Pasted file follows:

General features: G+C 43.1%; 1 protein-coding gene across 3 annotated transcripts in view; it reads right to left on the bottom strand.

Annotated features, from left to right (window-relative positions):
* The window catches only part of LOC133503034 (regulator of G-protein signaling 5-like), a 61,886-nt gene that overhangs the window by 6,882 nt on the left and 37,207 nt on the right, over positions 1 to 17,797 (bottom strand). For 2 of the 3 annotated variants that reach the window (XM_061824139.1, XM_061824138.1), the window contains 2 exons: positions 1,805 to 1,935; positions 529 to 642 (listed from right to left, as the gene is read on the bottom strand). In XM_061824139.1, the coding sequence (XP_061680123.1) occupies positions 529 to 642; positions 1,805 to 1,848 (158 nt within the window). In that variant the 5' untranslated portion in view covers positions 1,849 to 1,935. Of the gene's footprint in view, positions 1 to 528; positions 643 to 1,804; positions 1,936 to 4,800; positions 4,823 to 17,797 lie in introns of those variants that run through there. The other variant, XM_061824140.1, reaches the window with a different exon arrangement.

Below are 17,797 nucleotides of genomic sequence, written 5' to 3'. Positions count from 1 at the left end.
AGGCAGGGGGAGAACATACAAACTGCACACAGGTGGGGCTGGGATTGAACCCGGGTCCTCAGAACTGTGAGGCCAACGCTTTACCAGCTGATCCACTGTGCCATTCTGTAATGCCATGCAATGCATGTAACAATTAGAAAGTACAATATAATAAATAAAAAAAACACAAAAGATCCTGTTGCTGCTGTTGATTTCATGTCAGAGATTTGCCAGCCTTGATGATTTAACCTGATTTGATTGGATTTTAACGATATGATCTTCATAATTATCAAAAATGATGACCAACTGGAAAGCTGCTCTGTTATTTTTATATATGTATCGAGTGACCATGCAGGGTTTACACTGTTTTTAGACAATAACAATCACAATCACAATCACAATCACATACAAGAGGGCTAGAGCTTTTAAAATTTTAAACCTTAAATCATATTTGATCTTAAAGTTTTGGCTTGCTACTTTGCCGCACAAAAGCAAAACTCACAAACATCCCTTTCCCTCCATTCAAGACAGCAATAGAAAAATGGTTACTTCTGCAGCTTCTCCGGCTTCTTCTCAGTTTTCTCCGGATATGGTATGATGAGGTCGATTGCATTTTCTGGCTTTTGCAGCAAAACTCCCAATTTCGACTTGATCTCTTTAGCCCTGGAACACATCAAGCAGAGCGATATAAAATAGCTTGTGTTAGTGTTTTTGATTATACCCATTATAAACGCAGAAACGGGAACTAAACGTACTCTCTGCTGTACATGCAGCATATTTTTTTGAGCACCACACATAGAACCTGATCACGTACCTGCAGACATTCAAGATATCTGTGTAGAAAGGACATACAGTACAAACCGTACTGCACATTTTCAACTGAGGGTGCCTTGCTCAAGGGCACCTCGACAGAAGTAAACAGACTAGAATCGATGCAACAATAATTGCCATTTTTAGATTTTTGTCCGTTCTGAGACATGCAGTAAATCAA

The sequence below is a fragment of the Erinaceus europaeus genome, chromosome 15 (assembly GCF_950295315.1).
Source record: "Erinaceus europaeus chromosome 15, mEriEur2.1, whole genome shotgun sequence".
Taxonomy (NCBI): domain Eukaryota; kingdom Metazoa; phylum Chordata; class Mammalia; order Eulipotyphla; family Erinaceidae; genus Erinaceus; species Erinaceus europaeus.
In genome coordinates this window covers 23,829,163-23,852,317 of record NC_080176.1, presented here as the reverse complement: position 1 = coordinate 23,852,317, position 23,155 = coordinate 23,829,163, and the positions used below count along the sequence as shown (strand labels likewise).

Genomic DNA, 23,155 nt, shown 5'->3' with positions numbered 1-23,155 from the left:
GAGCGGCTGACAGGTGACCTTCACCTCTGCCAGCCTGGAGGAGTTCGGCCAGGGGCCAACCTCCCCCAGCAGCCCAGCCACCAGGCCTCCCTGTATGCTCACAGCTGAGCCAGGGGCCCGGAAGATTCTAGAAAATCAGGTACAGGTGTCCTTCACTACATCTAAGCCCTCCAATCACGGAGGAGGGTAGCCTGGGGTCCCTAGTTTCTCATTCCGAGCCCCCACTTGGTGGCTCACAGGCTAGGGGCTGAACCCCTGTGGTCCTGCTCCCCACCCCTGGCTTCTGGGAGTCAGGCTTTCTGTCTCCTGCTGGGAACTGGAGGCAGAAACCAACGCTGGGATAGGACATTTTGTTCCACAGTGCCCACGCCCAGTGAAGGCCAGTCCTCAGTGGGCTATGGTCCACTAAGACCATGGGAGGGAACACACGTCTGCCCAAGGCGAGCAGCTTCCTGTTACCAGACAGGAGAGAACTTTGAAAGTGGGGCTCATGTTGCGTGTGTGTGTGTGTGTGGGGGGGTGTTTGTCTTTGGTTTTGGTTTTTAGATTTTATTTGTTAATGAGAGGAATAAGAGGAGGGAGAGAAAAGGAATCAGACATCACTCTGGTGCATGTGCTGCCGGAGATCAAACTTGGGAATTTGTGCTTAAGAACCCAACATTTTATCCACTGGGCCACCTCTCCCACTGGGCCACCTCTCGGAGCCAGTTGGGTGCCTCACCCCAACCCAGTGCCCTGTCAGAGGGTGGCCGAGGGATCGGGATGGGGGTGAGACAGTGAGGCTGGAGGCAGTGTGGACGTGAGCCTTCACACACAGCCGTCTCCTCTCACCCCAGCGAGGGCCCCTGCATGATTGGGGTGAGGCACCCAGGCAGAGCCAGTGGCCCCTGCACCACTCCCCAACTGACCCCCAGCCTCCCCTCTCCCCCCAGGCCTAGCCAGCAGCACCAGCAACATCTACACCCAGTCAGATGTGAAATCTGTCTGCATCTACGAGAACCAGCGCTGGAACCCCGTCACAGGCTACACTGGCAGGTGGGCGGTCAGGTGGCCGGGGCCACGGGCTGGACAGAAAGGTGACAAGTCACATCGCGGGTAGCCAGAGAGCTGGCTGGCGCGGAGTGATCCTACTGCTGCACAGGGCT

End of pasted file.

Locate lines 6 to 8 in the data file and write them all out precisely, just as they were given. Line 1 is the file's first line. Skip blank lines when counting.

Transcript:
The sequence below is a fragment of the Erinaceus europaeus genome, chromosome 15 (assembly GCF_950295315.1).
Source record: "Erinaceus europaeus chromosome 15, mEriEur2.1, whole genome shotgun sequence".
Taxonomy (NCBI): domain Eukaryota; kingdom Metazoa; phylum Chordata; class Mammalia; order Eulipotyphla; family Erinaceidae; genus Erinaceus; species Erinaceus europaeus.